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A Separate Peace

A Separate Peace

by John Knowles

A Separate Peace Analysis

Literary Devices in A Separate Peace

Symbolism, Imagery, Allegory

A Separate Peace spends a lot of time talking about the war, and as much time talking about sports. At first these seem like completely different things. Sport is, as Finny sees it, "purely good,"...

Setting

The setting of A Separate Peace – both time and place – are integral to the story and its meaning. As you'll read, well, everywhere in this guide, the backdrop of World War II establish...

Narrator Point of View

Gene Forrester tells his own story in retrospect while visiting Devon as an adult. This leads to a truckload of point-of-view confusions. As the narrative progresses, we can never be certain which...

Genre

Generally, any book dealing with a bunch of teenagers is going to be a coming-of-age story. More directly, A Separate Peace deals with much of the angst that goes with, well, being sixteen. All tho...

Tone

Because the narrative is told in retrospect by an older and (maybe) wiser Gene, A Separate Peace is infused with a sense of reflection. Anecdotes are interspersed with long, contemplative musings o...

Writing Style

Knowles doesn't really hold back with the lyrical descriptive paragraphs. The upside is, we get these gorgeous, lasting images depicting Devon and its students. Like this one: …Phineas in exa...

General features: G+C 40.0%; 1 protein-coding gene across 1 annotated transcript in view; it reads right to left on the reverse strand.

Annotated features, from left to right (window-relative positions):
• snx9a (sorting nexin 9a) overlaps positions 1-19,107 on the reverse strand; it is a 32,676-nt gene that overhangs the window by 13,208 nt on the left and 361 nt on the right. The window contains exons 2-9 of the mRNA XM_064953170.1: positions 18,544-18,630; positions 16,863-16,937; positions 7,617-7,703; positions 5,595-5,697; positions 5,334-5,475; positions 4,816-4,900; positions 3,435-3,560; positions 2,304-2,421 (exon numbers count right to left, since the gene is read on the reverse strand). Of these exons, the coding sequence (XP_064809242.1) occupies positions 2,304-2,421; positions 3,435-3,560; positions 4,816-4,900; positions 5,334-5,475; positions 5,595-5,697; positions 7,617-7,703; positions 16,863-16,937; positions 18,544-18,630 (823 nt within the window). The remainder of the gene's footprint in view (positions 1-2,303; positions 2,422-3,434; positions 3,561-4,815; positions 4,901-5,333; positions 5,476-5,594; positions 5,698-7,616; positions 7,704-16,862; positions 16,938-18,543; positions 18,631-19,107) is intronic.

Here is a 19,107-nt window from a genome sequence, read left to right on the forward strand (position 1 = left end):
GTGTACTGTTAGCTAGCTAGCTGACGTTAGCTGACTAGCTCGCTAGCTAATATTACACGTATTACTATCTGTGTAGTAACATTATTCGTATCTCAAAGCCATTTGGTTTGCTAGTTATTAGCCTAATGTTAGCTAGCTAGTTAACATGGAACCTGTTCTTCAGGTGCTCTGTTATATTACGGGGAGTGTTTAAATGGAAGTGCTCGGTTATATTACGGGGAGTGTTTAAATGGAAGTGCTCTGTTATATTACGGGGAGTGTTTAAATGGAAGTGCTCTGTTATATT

What's Up With the Title?

The phrase "separate peace" is a military term, and it's a bit complicated. If one nation has an alliance with another nation, it can refuse to fight that other nation's enemy by forming a separate...

What's Up With the Ending?

At the end of the novel, Gene concludes that what made Phineas different was his lack of resentment, lack of fear. Everyone, he claims, identifies an enemy in the world and pits themselves against...

Plot Analysis

Everything is peachy keen in the Summer Session of 1942Oh sure, there's a world war on and all, but it doesn't seem to be affecting these boys too much. If there's going to be a conflict, it's goin...

Booker's Seven Basic Plots Analysis:

Narrator Gene's return to Devon This is where we first become aware of the monster – or monsters, as the case has it here. We're talking the war (World War II), wars in general, personal wars...

Three Act Plot Analysis

Act I takes us through the peaceful Summer session at Devon and ends right about the time Finny declares his best-friendship for Gene and Gene decides to kindly NOT return the favor. At this point,...

Trivia

Knowles claimed to have based the character of Finny on a real-live guy he went to prep school with, named David Hackett, who, as far as we know, never had a broken leg."Can I jounce your limb?" is...

Steaminess Rating

The short answer is that there is no sex in this book.However, some readers are convinced that Gene is sexually attracted to Phineas. For one, the descriptions of Phineas are very physical in natur...

Allusions

Virgil (1.27)Thomas Hardy, Tess of the d'Urbervilles (1.48, 4.35), Far from the Maddening Crowd (1.48)Lazarus (4.2)Voltaire, Candide (4.35)Molière (4.35), Le Bourgeois Gentilhomme (12.63)Homer...
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